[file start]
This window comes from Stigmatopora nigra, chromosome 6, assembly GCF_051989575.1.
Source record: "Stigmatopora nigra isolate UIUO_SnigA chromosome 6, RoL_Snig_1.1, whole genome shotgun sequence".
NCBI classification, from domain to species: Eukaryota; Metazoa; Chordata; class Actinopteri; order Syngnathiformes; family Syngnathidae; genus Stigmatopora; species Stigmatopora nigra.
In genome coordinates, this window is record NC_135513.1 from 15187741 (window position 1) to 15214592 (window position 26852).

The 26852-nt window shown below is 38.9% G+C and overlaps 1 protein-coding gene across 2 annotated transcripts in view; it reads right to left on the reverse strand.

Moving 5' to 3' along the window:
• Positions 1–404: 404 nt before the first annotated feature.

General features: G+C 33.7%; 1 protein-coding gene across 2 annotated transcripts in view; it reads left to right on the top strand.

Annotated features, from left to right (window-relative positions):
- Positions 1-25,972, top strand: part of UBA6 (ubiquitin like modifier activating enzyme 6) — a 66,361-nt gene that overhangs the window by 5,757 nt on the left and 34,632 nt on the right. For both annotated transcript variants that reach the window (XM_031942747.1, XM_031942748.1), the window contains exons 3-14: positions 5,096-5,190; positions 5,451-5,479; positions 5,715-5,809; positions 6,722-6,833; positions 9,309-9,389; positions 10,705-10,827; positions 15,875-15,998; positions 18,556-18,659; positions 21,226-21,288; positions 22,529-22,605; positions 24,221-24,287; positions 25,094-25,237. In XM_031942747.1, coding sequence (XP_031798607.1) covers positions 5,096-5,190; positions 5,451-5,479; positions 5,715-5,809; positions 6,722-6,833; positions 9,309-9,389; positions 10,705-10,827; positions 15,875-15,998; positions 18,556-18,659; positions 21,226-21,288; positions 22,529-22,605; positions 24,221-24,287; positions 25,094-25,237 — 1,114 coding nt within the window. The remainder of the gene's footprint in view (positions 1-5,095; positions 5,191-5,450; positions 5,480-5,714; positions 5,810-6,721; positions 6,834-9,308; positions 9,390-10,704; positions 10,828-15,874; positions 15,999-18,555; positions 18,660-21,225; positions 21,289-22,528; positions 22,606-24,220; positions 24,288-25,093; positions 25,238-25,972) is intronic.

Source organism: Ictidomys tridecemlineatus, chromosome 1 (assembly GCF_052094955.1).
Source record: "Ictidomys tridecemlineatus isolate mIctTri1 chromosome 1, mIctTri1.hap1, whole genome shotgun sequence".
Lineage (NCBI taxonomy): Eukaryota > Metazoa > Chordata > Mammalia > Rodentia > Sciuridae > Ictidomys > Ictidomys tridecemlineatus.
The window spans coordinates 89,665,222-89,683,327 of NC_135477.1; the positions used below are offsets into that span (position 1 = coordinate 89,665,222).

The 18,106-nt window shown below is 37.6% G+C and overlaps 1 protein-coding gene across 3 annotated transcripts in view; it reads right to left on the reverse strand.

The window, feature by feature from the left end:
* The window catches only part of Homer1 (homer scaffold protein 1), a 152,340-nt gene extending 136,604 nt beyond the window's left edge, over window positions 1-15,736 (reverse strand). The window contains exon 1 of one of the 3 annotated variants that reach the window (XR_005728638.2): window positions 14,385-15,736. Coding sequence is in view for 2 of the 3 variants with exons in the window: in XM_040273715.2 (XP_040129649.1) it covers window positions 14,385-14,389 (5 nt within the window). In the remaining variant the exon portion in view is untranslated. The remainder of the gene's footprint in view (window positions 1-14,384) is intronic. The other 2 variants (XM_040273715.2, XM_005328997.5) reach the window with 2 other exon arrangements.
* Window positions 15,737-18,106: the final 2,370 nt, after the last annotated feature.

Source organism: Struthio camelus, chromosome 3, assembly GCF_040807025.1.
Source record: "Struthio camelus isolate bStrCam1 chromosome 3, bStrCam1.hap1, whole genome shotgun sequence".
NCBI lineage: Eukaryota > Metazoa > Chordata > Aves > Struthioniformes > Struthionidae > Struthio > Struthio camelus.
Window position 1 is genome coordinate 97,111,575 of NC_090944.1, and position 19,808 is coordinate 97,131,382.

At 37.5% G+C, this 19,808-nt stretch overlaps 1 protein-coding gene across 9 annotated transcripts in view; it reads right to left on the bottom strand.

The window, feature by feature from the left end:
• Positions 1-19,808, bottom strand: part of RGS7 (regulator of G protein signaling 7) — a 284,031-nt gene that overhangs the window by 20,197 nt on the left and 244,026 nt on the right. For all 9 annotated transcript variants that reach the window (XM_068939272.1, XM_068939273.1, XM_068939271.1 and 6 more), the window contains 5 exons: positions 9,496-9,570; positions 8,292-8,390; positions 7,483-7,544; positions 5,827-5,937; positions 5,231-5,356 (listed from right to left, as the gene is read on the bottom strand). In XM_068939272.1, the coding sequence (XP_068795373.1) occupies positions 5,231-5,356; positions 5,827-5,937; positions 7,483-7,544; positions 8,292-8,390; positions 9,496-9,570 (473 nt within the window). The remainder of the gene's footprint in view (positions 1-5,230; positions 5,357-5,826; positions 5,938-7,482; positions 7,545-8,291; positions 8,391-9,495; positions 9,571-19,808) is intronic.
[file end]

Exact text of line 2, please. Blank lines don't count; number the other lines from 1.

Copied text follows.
Source record: "Stigmatopora nigra isolate UIUO_SnigA chromosome 6, RoL_Snig_1.1, whole genome shotgun sequence".